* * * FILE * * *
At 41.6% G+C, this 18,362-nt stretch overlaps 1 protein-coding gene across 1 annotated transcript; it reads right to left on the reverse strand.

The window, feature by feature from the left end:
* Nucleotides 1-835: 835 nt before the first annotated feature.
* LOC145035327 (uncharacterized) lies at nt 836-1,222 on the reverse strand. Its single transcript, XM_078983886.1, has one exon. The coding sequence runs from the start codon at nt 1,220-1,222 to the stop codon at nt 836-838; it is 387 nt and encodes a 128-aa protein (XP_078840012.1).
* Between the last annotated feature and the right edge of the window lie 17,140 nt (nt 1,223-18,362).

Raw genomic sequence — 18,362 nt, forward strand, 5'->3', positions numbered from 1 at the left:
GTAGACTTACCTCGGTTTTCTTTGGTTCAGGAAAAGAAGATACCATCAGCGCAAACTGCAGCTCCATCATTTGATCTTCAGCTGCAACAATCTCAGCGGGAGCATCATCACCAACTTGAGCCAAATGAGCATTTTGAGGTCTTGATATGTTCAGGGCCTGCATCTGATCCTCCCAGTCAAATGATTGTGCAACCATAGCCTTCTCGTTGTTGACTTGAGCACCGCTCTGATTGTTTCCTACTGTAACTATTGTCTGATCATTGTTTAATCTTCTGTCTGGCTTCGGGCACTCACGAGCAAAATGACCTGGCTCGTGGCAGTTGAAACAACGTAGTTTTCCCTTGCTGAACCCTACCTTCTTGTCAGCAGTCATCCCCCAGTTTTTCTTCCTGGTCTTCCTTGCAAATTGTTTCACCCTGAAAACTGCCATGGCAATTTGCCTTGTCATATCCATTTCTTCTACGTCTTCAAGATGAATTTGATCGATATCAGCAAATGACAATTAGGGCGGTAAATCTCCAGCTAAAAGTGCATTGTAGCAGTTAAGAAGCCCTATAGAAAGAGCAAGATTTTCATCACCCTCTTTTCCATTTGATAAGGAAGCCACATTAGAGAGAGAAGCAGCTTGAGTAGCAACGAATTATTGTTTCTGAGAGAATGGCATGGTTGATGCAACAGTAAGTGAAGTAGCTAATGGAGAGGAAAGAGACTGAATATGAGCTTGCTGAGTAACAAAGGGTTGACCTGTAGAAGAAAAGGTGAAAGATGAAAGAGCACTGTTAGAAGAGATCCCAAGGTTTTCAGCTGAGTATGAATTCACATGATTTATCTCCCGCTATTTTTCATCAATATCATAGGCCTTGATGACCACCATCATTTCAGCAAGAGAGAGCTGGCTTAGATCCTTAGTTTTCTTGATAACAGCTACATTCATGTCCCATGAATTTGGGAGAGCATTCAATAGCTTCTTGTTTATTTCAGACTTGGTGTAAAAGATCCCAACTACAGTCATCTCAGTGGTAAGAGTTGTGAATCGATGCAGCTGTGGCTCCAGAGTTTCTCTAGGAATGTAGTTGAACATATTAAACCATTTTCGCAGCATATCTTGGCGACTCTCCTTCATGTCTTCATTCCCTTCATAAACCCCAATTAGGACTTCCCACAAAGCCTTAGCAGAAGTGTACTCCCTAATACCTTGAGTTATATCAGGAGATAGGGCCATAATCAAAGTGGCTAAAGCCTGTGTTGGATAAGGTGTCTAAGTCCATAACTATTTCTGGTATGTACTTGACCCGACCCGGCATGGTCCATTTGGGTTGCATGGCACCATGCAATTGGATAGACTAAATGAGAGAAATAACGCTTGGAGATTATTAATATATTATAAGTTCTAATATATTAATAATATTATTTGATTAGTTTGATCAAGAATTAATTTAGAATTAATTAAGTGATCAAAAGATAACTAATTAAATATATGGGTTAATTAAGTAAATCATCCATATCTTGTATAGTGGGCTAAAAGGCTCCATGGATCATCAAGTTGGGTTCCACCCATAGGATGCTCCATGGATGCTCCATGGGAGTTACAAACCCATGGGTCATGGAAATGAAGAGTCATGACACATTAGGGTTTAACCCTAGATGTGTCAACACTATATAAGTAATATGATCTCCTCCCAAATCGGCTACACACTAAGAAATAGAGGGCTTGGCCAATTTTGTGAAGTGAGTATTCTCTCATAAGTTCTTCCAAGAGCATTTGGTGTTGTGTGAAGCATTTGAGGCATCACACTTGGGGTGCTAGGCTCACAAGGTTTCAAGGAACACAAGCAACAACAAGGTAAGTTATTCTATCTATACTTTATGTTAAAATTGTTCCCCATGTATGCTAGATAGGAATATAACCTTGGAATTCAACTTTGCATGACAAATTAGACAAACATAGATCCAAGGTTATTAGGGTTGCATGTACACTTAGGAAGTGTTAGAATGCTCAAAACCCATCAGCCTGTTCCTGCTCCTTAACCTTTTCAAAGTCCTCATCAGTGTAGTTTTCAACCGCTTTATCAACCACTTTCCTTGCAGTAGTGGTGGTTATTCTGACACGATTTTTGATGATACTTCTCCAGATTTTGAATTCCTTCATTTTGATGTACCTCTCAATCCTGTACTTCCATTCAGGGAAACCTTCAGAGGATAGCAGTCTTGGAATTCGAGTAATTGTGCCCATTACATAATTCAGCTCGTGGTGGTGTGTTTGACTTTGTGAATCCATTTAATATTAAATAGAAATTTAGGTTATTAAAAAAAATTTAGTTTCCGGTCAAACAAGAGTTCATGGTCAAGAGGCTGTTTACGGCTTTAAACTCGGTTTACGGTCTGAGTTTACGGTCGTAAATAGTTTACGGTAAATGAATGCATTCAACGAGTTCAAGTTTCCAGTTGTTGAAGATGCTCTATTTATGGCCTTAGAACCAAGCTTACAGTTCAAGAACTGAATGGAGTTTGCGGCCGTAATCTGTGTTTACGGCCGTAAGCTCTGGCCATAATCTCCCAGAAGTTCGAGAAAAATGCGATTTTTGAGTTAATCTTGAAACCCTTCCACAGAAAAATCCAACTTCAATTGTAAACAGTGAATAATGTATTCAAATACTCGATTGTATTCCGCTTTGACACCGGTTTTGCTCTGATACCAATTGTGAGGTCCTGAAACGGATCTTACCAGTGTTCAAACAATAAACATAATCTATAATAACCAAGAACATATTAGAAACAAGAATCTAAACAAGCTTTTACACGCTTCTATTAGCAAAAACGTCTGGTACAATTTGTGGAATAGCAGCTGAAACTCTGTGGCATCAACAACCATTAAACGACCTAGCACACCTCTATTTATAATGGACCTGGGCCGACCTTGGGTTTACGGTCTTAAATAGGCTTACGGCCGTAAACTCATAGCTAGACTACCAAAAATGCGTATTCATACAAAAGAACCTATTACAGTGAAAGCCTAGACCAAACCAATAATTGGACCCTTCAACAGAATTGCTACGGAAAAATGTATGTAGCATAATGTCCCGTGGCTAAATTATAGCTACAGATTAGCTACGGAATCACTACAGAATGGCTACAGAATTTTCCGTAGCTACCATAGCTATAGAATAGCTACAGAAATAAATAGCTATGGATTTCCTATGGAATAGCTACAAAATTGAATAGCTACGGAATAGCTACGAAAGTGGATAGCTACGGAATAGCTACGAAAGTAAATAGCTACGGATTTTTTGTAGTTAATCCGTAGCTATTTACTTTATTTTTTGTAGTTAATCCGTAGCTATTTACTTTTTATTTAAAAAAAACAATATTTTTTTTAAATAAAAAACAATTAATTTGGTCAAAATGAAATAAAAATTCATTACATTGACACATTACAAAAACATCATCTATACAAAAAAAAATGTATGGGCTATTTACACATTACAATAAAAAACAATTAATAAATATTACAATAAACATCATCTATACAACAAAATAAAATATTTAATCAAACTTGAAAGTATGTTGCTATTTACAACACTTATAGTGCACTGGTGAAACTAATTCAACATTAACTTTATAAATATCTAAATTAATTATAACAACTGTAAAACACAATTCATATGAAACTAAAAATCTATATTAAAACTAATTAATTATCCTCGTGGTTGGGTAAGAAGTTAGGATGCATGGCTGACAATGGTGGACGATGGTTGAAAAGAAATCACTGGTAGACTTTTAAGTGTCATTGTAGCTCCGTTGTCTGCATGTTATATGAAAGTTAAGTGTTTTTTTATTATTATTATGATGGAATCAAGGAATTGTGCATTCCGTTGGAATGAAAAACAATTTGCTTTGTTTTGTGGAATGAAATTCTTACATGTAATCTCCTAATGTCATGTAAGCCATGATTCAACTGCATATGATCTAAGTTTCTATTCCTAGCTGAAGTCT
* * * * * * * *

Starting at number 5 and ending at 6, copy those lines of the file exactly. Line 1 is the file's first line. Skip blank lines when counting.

* Between the last annotated feature and the right edge of the window lie 17,140 nt (nt 1,223-18,362).

Raw genomic sequence — 18,362 nt, forward strand, 5'->3', positions numbered from 1 at the left: